The Gigabyte GA-Z270XP-SLI is a solid motherboard giving us exactly what we need for a build at this level running a new Kaby Lake CPU. It features a great integrated audio chipset and a very good built-in ethernet controller. It has tons of SATA ports for added storage and it’ll even support up to 64GB of RAM (not that you would ever need that much…anytime soon). You’re also getting 6x USB 3.0 ports, 1x USB 3.1 port and support for a 2-way SLI config.

vengeance-lpx-ddr416GB of 3000MHz DDR4 RAM from Crucial’s Vengeance LPX line is everything you need, and then some. Most games still require 8GB or less, but sooner than later that’ll transition into more and more games requiring more and more RAM – so, 16GB is a safe amount for now. You can always add more down the line if you need to.

With 1.25GB of internal storage, you shouldn’t run short anytime soon. Your Samsung 850 EVO SSD should be used to install your operating system on, as well as any games you plan on playing regularly, everything else can go on your HDD without a problem. There’s a lot of options for storage upgrades in this build, so you can pick larger / more drives if you want. Just make sure you get enough SATA cables for everything if you do add more drives!

If you’re looking to get a high-end gaming PC build without breaking the bank, you’re in luck, because this setup is exactly what you’re looking for. The insanely powerful GTX 1080 and the i7 7700K will keep you gaming in comfort for years to come.

If you were to go to Best Buy and pick a prefab PC up for $1500, you wouldn’t get anything near the level of this beast. In fact, you would be getting ripped off, hard. Even most prefab gaming PCs in the $1500 range are going to be gimped with either an overkill CPU and a weak ass graphics card, or some other unrealistic combo.

Operating System

When it comes to choosing which operating system to run, you’re going to have to consider a couple of points. Your budget, and what you really

If you don’t mind putting up an extra ~$100 for a copy of Windows, that would be your best path to the most compatibility with programs, drivers and everything else. I usually suggest Windows 7, but if you want to take advantage of DirectX 12 (you do) then you will need to grab yourself a copy of Windows 10.

However, there is a free alternative, and that’s Ubuntu. It’s a Linux based OS which is actually compatible with a lot of programs and games. As Linux is becoming more and more popular, more dev studios are extending their support out to Linux based operating systems as well.

When it comes down to actually installing your operating system, you have a couple of choices to make. Do you want use Ubuntu? If yes, then you will need to create your own bootable flash drive, or something similar. Or, if you want to use Windows, do you want to use the factory disk? If so, then you will need to make sure that you grab the DVD drive linked above.


If this is the absolute first gaming PC you’ve ever owned, then chances are high that you don’t have a very good keyboard + mouse combo, or that your monitor is sub-par/non-existent. To really enjoy your experience, you’re going to want some high-quality peripherals to accompany this high-quality build.


    A great 27-inch 144Hz 1440p monitor with G-Sync capabilities and a 1ms response time!

  • Logitech G810 Orion Spectrum

    Romer-G mechanical switches. Customizable RGB backlighting. All-around amazing keyboard for around $120!

  • Logitech G502 Proteus Spectrum

    The G502 Proteus Spectrum is a super versatile RGB mouse fit for every gaming situation!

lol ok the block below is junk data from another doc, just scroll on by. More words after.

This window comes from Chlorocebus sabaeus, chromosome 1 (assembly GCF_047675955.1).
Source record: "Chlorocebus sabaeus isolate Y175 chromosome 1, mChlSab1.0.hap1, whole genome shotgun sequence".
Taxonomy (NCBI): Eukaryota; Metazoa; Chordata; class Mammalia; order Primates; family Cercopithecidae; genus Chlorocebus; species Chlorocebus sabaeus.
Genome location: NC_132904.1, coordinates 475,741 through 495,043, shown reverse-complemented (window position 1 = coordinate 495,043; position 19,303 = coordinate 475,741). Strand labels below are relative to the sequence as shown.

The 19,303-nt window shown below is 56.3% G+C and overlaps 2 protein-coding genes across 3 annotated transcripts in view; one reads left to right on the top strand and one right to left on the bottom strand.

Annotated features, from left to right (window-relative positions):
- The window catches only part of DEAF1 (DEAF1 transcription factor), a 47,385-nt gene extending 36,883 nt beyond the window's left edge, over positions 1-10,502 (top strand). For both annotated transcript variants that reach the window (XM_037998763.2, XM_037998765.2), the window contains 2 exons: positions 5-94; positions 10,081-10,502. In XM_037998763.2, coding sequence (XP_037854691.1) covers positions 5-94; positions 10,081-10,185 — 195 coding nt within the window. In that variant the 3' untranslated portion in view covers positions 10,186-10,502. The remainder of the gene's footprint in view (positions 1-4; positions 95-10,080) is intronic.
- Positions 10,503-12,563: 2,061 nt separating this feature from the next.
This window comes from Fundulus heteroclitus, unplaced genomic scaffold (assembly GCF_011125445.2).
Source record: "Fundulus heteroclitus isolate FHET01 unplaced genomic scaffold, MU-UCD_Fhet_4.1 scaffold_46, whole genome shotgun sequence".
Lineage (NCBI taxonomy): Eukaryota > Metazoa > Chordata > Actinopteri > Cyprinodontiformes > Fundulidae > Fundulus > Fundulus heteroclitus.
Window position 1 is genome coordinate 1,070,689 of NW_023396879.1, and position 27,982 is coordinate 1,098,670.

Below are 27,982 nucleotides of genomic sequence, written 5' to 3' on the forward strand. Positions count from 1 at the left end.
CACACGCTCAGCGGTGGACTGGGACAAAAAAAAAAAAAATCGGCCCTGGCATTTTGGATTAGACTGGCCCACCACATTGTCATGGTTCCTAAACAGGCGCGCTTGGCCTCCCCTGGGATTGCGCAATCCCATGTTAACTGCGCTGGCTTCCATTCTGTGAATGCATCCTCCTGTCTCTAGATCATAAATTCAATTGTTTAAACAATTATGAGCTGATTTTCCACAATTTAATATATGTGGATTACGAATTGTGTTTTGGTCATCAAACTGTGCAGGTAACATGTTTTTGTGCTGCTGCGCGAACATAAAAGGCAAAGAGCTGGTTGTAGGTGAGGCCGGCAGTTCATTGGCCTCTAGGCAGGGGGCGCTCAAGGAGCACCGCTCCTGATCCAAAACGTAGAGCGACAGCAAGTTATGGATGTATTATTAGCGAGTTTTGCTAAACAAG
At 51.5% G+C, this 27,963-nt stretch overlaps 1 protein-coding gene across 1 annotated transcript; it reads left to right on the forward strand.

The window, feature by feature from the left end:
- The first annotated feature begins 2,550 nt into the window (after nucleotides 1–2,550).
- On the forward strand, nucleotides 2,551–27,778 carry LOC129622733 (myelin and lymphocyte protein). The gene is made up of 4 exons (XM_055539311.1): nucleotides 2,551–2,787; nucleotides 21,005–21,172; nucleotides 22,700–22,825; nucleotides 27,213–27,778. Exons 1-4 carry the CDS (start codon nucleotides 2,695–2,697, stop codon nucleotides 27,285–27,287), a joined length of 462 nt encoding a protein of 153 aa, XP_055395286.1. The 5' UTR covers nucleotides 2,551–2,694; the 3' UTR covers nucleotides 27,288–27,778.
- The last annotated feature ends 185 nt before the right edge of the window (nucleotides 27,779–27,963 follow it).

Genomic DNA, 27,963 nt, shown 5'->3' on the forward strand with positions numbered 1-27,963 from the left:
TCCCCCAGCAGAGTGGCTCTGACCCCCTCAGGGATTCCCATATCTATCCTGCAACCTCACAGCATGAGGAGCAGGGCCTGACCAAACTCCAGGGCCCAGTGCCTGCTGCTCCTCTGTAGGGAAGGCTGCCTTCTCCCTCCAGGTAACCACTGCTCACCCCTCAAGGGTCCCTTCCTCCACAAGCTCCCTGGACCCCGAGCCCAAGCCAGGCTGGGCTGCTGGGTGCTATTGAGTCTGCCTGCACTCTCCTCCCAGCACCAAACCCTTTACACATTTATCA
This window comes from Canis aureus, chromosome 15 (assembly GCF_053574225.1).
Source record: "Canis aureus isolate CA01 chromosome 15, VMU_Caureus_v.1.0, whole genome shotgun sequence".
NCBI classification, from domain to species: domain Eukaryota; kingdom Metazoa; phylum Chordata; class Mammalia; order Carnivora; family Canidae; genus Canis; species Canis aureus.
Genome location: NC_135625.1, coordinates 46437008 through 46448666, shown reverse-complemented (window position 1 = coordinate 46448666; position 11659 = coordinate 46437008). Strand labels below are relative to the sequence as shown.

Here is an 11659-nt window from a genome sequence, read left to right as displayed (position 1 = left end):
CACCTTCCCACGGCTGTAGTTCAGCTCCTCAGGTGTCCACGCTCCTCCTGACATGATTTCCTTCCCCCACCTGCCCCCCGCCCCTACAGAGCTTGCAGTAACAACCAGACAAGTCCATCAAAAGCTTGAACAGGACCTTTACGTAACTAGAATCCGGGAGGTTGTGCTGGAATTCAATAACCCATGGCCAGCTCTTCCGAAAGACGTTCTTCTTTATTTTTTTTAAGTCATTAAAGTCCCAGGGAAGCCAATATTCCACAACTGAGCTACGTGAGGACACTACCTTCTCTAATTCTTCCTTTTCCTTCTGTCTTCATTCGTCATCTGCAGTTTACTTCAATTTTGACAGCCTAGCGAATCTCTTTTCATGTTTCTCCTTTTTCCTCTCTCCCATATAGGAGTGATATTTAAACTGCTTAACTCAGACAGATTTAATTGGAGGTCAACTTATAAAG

• Creative Sound BlasterX H7

    The best gaming headset you can get, in my opinion.

  • Reflex Lab Mouse Pad

    Super smooth, very accurate, and extremely comfortable to use! Reflex Lab mouse pads are available in 4 sizes from your basic 9″ x 8″ right up to a whopping 36″ x 18″!


If you have the option, you should be using a wired connection over WiFi for the simple reason that a wired connection is generally faster and more reliable. The mobo in this build has great built-in ethernet controller, and you can just plug in and get going immediately. But, if you need WiFi then you’re also going to need a WiFi adapter.

There are a couple routes you can choose. You could get a decent USB-based WiFi adapter for around $20 and it would give you what you need. Alternatively, you could get a more reliable internally mounted WiFi adapter for about $35.

  • TP-LINK TL-WDN4800

    Internally mounted WiFi adapter. 2.4GHz or 5GHz.


    USB WiFi adapter. 2.4GHz


When everything is said and done, this $1500 custom gaming PC is a complete ****ing beast for the price. Buying a prefabricated desktop equivalent of this would easily run you upwards of $2000 if not closer to $2500 or more!

Investing around $1500 into a gaming PC should ensure flawless 1440p gaming along with a really solid 4K experience – this build does just that. The 8GB GTX 1080 won’t break a sweat rendering most games, and the 7th generation i7 7700k is just the cherry on top when combined with a good amount of fast DDR4 RAM.

All-in-all, this build is exactly what you’re looking for, if what you’re looking for is a high-end gaming experience and a strong workstation to boot.

Have a question? Ask me below and I’ll answer ASAP! 

Order This $1500 Build!

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The first game I ever played on PC was Ultima Online way back in 1999, since then I've been hooked on PC gaming and putting together awesome builds! Thanks for stopping by!

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323 Comments on “Best $1500 Gaming PC Build – The High-End”

  1. Hello Branton, this will be my first time building a pc and am still trying to understand everything so I must apologize if I sound out there in the ether. With the build that you have listed here, could I swap the gtx 1080 with a gtx 1080 zotac amp extreme and upgrade the fans to quieter ones to reduce as much fan noise as possible. So obviously it’ll handle any game pretty well, but if I wanted to start getting into 2D and 3D animation and stop motion, would the memory and motherboard serve well enough for me to start in the video editing and not run out of memory too soon. Sorry for the really long post but I hope it isn’t too stupid of a plan for a pc lol

    1. Hey Michael,

      Awesome, I’ll do my best to help you so we can make this a nice, streamlined process 🙂